A growing body of evidence supports the old adage that “fish is brain food.” However, the matter is not fully settled, as shown by the opposing conclusions of two recent evidence reviews.
In 2005, researchers at RAND Health’s Southern California Evidence-Based Practice Center in Santa Monica, California analyzed the most relevant and well-designed studies regarding the effects of omega-3 fatty acids on measures of cognitive function in normal aging and rates of dementia (Issa M 2005).
As the RAND team concluded, “The available data are insufficient to draw strong conclusions … However, limited evidence suggests a possible association between omega-3 fatty acids and reduced risk of dementia.”
And, earlier this year, doctors in the geriatric department of Singapore’s Tan Tock Seng Hospital published their review of the available evidence that omega-3s might prevent cognitive impairment and dementia in mentally healthy seniors (Lim WS 2006).
They intended to review the results of randomized, placebo-controlled, doubled blind studies lasting at least six months, but could find none that met these criteria.
As a result, the Singapore team could only come to an equivocal conclusion: “There is a growing body of evidence from biological, observational and epidemiological studies that suggests a protective effect of … [omega-3s] … against dementia.
However, until data from randomized trials become available for analysis, there is no good evidence to support the use of dietary or supplemental [omega-3s] for the prevention of cognitive impairment or dementia.”
The results of two controlled clinical trials are expected in 2008, so we may have more definitive evidence then.
In the meantime, the results of an animal study conducted at the Massachusetts Institute of Technology offer encouraging evidence of the brain-health benefits of omega-3s.
Such "mechanistic" studies, which seek to illuminate the mechanisms by which nutrients or drugs work at the cellular level, provide both credible evidence of likely benefit and the rationale for conducting the kind of controlled clinical studies in progress right now.
MIT results bolster hope for the brain benefits of omega-3s
Until very recently, the dominant hypothesis of Alzheimer’s disease was that the amyloid protein plaques and tangles seen in the brains of patients caused the disorder and patients’ dramatic cognitive declines.
But drugs and antioxidants that target amyloid protein plaques and tangles, while slightly effective in slowing the progression of dementia in Alzheimer's disease, have failed to produce the kind of substantial benefits one would expect if these rogue proteins were the cause of Alzheimer’s disease.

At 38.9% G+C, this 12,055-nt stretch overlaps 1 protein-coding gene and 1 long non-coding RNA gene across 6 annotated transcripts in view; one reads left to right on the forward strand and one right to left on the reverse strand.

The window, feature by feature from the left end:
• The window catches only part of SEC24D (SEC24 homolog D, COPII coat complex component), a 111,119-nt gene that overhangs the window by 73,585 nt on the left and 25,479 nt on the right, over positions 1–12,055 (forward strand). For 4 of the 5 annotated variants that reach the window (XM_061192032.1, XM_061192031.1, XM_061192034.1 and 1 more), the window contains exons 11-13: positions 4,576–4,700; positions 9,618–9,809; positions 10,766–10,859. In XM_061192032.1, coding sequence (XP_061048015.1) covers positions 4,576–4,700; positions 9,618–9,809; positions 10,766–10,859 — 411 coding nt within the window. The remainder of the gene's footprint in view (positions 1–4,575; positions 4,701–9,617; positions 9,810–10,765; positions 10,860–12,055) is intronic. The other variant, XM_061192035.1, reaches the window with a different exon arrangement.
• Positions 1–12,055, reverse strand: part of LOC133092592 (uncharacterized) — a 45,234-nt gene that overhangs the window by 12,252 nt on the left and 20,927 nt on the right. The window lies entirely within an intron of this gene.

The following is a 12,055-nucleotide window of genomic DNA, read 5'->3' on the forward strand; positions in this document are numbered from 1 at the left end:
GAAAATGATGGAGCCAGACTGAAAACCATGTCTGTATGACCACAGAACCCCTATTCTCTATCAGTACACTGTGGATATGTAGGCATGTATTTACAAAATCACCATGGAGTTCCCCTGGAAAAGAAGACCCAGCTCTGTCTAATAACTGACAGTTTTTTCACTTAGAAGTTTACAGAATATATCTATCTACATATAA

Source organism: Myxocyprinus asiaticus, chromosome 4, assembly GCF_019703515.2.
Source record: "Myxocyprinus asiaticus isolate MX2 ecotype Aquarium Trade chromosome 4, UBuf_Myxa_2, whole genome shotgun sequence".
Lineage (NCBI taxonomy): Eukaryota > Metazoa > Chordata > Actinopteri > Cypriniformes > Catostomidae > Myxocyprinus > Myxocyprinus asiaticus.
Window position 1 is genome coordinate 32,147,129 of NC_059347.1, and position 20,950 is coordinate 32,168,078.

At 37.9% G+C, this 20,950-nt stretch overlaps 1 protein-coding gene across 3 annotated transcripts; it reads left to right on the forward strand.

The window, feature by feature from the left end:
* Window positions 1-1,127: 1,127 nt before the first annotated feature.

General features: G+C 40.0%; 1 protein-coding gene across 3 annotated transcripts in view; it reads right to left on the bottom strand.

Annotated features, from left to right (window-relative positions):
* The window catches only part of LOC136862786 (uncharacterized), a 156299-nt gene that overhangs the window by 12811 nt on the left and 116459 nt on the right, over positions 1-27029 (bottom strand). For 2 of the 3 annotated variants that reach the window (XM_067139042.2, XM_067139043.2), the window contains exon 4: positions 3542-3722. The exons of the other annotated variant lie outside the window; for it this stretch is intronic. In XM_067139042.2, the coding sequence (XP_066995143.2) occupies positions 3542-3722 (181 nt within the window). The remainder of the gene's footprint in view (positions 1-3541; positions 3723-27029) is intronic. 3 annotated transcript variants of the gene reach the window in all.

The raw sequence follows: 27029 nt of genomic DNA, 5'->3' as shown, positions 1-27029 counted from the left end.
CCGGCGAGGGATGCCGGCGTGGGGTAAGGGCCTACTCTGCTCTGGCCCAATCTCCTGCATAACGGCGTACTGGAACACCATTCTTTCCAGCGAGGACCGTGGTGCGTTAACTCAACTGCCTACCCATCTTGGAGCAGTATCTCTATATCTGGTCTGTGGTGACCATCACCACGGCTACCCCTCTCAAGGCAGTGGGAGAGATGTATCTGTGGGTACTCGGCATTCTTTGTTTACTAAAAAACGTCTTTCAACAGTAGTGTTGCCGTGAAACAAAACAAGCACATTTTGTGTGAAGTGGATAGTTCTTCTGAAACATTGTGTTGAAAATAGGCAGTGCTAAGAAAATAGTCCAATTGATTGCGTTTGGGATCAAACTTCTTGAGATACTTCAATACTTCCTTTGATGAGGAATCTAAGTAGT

This failure has led researchers to propose that the dementia seen in Alzheimer's results not primarily from amyloid plaques and tangles, but instead from damage to synapses in the parts of the brain involved in learning and memory.
Earlier this month, Richard Wurtman, Distinguished Professor of Neuropharmacology at MIT, announced novel findings concerning the effects of omega-3s on the cell membranes that form synapses (Wurtman R 2006).
The MIT group fed gerbils a “cocktail” consisting of three natural bodily chemicals—omega-3 fatty acids, uridine and choline—essential to the body’s ability to make the phospholipids that constitute the primary component of cell membranes in the brain.
As hoped, the trio of supplements produced a large increase in the levels of brain proteins found within synapses, which indicates that more synaptic membranes had formed: an effect that allows messages to cross from one neuron (brain cell) to the next more readily and easily.
Dr. Wurtman believes that if these results are duplicated in placebo-controlled human trials currently underway at several medical centers, the omega-3/uridine/choline cocktail could ameliorate the effects of Alzheimer's as powerfully as the dopamine precursor L-dopa can alleviate the symptoms of Parkinson's disease and slow its progression.
Omega-3s alone strengthen synapses: trio adds synergistic benefits
While the most dramatic increase in membrane growth was observed in gerbils fed all three compounds, the levels of synaptic membrane protein levels rose significantly in gerbils given omega-3 fatty acids alone.
As Dr. Wurtman noted, "To my knowledge, this is the first concrete explanation for the behavioral effects of taking omega-3 fatty acids."
And last year, a French team found that treatment of rat neuroblastoma cells with omega-3s for three days significantly enhanced the length of these brain cells' neurites (Shrivastava R 2005).